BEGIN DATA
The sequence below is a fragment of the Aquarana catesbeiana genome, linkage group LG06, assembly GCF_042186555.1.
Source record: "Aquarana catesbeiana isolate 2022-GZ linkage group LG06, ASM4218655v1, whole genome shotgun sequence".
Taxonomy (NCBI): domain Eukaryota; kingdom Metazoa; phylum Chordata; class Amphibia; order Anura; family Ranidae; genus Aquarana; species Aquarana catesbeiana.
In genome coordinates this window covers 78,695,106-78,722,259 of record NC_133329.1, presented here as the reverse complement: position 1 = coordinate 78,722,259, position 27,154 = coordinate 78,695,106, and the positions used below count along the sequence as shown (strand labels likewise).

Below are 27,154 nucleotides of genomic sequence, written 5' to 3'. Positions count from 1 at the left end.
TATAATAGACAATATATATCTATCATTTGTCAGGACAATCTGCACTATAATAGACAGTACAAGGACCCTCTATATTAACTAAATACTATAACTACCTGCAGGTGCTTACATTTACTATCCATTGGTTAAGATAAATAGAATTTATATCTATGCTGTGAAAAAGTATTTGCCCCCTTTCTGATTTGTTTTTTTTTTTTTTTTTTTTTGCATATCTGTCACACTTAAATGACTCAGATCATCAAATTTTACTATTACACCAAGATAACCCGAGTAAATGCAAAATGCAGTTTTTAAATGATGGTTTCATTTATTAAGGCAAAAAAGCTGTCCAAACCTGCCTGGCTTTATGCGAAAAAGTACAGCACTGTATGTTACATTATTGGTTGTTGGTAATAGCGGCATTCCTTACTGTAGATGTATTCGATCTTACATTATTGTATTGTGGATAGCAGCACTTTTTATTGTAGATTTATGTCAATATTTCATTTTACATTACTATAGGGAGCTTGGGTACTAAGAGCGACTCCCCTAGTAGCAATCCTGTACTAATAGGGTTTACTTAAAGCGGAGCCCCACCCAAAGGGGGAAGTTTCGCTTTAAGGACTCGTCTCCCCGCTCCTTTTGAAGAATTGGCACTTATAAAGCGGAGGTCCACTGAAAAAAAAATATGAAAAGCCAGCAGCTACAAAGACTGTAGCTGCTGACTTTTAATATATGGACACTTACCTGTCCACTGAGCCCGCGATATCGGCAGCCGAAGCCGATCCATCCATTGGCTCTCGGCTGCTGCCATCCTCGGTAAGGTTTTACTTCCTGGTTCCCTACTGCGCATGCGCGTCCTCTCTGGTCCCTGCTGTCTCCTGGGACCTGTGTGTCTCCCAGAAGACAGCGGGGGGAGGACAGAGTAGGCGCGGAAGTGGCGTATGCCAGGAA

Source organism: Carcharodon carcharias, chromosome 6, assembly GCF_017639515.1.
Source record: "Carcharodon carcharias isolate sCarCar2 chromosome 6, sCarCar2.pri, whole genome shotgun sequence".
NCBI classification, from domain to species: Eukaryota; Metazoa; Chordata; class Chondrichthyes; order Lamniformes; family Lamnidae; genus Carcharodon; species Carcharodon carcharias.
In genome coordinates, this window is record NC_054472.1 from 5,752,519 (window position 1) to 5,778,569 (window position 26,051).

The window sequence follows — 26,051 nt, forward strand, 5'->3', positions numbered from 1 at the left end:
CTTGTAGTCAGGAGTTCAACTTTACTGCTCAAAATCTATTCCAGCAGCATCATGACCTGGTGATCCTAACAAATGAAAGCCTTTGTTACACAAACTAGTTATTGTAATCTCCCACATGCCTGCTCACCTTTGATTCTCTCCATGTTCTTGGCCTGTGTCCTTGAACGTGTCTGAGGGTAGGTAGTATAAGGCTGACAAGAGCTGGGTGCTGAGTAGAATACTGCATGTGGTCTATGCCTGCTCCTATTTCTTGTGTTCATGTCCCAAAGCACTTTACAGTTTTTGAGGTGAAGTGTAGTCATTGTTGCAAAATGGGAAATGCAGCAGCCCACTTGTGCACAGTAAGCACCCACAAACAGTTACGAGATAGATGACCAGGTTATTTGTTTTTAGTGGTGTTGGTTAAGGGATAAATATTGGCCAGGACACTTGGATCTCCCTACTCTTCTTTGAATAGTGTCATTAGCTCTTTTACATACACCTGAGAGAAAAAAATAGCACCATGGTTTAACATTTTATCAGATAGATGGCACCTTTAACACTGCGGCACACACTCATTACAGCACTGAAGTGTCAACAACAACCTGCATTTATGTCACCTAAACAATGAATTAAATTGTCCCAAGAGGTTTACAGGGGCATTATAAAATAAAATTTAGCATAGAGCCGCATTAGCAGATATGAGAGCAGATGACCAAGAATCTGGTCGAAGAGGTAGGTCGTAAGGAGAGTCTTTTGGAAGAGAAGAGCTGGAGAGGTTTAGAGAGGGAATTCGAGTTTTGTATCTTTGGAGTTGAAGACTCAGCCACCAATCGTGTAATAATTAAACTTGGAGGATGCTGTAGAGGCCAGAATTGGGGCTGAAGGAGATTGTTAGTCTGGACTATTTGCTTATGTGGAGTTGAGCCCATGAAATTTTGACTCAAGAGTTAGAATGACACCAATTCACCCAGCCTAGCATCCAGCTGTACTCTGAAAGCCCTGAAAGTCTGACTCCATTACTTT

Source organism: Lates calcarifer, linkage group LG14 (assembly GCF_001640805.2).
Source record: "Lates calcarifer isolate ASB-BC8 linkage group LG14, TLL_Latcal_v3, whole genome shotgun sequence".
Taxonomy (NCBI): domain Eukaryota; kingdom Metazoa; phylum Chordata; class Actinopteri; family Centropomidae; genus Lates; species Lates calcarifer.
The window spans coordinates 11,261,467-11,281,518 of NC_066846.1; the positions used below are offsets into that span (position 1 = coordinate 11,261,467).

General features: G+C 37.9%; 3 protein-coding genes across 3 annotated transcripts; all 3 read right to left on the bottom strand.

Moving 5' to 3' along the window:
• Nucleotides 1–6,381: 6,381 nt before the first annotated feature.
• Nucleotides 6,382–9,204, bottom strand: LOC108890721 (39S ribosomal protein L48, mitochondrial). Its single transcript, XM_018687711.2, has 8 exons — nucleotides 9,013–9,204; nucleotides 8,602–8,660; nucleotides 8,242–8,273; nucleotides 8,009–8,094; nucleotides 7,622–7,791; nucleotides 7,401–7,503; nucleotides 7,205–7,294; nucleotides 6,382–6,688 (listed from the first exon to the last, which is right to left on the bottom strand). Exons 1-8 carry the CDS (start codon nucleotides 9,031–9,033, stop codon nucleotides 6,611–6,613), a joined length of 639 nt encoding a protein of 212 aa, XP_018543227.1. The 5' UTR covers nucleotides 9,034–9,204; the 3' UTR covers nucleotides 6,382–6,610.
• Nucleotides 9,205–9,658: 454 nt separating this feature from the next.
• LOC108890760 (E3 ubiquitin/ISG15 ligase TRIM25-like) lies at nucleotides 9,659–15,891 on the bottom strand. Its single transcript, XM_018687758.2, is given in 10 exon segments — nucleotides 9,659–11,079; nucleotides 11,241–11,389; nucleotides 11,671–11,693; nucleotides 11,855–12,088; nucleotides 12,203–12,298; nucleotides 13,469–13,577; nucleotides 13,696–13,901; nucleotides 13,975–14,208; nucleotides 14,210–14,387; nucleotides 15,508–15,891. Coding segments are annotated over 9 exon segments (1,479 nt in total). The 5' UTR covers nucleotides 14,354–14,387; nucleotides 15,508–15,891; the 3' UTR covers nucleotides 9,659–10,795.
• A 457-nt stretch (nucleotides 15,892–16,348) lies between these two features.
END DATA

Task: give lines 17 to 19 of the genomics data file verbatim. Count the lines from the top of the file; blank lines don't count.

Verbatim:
General features: G+C 37.9%; 3 protein-coding genes across 3 annotated transcripts; all 3 read right to left on the bottom strand.

Moving 5' to 3' along the window:
• Nucleotides 1–6,381: 6,381 nt before the first annotated feature.